"Virtually all Covid-19 hospitalizations and deaths in United States are now occurring among unvaccinated individuals," White House coronavirus response coordinator Jeff Zients said at a press briefing July 8.
For those who are fully vaccinated, seeking out a third dose or getting more doses than are recommended generally brings up two particularly relevant risks, according to Dr. Jay Butler, deputy director for infectious diseases at the CDC.
First, since there tend to be stronger side effects after the second dose of a two-dose regimen, there's a chance that a third dose could also be associated with higher risk of adverse reactions, Butler said during an Infectious Diseases Society of America briefing July 13. There's just not enough data at this stage to determine if that is the case.
Additionally, with other types of vaccines, there can be "a rare problem whereas you get more and more doses, you actually have a muted immune response," Pavia said in the briefing. This may be an issue with some Covid vaccines, but it is not likely to be the case with the mRNA Covid vaccines, he said.
Ethical and logistical implications
In the United States, 48% of the total population is fully vaccinated against Covid and 67.7% of people have received at least one dose. With those numbers, it's "not appropriate" to assume that everyone needs a booster at this stage, Fauci told CNBC's Andrew Ross Sorkin on "Squawk Box" July 13.
"We still haven't vaccinated enough people in the primary part of this," he said.
Butler agreed that the "top priority" should be to vaccinate people who have received no doses of the Covid vaccine "as soon as possible," before fully vaccinated people get boosters, he said July 13.
And globally, "to [give out boosters] prematurely would use up a lot of vaccine that much of the world needs, as well as divert our efforts in getting people their first dose of vaccine," Dr. Andrew T. Pavia, IDSA fellow and chief of the Division of Pediatric Infectious Diseases at the University of Utah School of Medicine, said in a briefing July 13.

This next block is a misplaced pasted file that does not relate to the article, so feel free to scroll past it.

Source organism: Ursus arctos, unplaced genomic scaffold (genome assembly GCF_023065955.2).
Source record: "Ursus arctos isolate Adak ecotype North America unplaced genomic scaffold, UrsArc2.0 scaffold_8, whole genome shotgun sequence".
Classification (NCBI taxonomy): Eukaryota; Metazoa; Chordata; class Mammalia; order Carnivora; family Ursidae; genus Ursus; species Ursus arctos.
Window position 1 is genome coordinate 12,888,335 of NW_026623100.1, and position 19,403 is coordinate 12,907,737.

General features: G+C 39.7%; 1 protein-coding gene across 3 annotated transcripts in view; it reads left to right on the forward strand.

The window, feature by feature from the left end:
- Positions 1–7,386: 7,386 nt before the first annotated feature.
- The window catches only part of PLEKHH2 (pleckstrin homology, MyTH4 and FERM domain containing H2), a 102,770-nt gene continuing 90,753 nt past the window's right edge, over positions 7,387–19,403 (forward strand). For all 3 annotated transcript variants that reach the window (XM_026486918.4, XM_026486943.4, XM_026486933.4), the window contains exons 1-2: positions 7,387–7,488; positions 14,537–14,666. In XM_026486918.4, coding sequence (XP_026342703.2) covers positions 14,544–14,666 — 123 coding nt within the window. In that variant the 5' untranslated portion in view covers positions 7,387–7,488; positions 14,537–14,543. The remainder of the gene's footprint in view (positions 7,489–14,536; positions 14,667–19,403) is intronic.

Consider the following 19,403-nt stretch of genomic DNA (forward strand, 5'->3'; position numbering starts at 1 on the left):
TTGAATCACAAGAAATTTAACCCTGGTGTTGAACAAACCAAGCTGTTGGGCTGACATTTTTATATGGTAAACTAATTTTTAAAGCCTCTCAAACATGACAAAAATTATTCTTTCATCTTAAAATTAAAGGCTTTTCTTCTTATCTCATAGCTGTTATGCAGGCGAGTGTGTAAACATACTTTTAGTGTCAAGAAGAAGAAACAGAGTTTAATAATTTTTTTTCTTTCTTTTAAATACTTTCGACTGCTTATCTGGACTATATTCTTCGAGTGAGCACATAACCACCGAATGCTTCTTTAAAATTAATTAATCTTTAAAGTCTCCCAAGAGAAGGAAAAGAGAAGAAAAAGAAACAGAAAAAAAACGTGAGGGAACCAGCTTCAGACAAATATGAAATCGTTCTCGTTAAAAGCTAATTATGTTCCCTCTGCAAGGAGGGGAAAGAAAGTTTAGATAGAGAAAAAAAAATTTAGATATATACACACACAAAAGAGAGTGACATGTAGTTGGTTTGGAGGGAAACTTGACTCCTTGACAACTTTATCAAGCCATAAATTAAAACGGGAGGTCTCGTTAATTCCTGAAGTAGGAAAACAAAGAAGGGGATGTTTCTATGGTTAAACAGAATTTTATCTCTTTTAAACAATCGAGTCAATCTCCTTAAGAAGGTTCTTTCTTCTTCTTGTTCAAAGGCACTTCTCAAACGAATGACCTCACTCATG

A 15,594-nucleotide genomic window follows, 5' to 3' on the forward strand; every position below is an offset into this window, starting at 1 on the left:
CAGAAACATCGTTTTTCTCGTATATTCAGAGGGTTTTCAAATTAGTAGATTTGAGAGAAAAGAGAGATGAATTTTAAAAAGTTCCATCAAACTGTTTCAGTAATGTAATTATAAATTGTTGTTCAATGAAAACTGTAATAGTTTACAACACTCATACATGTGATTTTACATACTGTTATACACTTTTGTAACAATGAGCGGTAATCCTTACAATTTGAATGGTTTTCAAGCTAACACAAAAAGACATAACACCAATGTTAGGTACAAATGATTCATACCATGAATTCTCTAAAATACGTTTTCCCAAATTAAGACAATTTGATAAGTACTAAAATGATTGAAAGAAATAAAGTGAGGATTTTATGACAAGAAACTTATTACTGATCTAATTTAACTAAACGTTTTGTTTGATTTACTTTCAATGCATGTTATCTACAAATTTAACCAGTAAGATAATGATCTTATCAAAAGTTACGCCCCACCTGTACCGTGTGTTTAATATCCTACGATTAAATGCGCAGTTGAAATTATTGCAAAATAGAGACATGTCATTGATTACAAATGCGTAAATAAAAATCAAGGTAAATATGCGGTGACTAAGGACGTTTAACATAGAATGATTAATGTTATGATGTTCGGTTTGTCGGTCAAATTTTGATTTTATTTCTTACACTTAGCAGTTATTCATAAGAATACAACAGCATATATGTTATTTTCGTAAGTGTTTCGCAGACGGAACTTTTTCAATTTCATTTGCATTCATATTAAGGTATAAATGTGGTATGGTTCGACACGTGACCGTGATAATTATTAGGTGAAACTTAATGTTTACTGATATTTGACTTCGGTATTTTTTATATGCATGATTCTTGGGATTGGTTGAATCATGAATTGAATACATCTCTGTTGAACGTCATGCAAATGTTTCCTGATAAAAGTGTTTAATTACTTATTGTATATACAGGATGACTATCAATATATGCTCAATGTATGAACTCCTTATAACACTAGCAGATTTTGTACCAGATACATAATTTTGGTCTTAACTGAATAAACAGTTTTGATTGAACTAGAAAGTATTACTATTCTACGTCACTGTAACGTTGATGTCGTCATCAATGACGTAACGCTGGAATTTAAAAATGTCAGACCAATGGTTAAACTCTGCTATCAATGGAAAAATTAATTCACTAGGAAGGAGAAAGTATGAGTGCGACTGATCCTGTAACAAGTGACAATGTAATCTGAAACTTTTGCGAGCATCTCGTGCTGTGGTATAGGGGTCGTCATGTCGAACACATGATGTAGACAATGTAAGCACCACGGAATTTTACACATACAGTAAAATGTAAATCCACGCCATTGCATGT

"We are talking about the possibility of a third shot boost and a major component of the world has never even received a single shot," Fauci told CNBC's Becky Quick on "Squawk Box" July 13.
(The White House announced in June that the U.S. would be purchasing 500 million Pfizer-BioNTech vaccines to donate to 92 low- and lower middle-income countries and economies and the African Union that lack access to vaccines.)
Beyond the ethical complications, there are logistical considerations too. "It will be a chaotic situation in countries if citizens start deciding when and who should be taking a second, or a third or a fourth dose," Swaminathan said.
How and when boosters could be rolled out
The ACIP, which develops vaccine recommendations and standards, meets on Thursday, and is set to discuss the clinical considerations for additional doses in immunocompromised individuals.
Fauci did say that the U.S. is not ruling out the idea of a third booster shot, noting that the situation is fluid and contingent upon data that comes out, during an interview with NPR July 13.
The FDA and the CDC's Advisory Committee on Immunization Practices will determine if, when and who should receive boosters, according to data, Butler said.
According to Butler, there are two groups that are most concerning with regards to getting boosters: older people over age 75 to 80, because they are at highest risk of getting severe Covid and received their vaccines earliest; and people who are immunocompromised and therefore "have a more limited immune response to the Covid vaccines that are currently available," he said.
Pfizer said that data from its current booster study will be available in August, and the company plans to apply for emergency use authorization from the FDA for its booster.
This story has been updated to include recent research on the effectiveness of Johnson & Johnson's vaccine against the delta variant and Dr. Vin Gupta's commentary on mixing vaccines.